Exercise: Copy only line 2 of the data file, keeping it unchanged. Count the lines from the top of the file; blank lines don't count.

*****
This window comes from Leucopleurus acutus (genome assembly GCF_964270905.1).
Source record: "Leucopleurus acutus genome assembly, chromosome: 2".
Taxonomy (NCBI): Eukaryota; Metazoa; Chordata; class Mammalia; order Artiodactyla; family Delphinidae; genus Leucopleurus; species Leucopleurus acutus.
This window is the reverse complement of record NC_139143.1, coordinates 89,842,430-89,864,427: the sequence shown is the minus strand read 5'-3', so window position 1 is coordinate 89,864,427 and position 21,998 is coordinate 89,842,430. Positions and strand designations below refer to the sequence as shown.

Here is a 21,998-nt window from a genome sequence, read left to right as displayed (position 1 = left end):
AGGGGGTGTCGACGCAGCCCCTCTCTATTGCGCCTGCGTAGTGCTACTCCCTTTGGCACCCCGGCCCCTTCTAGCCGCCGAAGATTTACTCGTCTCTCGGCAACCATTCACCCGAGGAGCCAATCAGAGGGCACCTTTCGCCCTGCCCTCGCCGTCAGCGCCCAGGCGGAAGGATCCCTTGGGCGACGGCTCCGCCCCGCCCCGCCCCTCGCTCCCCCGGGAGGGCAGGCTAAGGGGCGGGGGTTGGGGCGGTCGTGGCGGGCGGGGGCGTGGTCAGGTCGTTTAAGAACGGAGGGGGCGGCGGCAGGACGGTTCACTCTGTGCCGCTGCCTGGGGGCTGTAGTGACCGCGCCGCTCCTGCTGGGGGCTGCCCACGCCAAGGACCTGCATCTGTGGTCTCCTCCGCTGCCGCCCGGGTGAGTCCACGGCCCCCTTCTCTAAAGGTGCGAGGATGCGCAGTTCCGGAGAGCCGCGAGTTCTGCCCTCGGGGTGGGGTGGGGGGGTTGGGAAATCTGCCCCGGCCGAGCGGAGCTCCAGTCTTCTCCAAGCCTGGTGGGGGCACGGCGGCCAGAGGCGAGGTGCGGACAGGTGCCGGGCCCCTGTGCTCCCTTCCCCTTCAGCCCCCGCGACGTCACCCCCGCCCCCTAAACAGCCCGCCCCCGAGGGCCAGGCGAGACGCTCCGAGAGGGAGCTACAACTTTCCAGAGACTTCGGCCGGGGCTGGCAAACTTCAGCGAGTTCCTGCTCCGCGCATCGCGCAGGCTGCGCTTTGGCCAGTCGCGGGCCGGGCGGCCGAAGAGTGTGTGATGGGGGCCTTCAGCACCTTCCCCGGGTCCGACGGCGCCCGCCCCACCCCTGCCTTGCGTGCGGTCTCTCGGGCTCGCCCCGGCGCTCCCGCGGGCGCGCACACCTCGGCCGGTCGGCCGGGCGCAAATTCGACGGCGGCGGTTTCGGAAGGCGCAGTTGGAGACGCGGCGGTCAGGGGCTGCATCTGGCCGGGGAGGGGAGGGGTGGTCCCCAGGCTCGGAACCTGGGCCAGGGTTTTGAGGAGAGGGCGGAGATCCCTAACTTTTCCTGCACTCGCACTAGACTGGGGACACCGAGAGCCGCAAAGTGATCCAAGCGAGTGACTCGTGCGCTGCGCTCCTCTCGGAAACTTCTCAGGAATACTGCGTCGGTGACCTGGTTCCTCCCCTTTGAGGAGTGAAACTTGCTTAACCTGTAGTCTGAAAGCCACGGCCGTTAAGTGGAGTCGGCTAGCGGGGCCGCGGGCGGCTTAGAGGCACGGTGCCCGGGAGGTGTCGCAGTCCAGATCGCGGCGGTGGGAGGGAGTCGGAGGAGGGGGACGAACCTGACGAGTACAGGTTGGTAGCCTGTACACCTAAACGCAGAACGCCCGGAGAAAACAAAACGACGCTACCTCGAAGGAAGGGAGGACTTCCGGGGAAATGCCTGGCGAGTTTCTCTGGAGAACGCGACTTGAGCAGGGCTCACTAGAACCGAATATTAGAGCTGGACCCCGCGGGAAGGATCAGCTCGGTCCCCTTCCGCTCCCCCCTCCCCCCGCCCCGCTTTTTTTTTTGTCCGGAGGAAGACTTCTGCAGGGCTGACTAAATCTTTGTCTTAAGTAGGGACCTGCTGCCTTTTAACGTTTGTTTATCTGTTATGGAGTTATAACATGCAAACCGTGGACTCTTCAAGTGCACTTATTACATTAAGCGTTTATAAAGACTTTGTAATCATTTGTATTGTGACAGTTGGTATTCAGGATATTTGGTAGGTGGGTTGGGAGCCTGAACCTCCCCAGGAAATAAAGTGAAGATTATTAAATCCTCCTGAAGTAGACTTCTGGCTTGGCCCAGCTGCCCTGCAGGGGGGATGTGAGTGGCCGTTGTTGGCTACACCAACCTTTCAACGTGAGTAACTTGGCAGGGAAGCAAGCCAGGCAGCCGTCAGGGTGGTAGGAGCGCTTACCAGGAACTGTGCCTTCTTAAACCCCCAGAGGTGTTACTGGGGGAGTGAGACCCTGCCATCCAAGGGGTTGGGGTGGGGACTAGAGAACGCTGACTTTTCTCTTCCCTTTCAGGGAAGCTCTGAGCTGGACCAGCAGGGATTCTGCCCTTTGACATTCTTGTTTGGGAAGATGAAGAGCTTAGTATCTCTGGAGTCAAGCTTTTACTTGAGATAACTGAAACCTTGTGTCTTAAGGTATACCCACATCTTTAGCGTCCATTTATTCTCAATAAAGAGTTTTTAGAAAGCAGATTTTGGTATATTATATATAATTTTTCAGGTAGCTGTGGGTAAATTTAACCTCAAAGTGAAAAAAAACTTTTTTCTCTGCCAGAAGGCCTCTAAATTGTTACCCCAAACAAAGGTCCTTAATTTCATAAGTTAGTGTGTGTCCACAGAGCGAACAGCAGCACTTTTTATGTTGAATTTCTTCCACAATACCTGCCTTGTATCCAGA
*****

Source record: "Leucopleurus acutus genome assembly, chromosome: 2".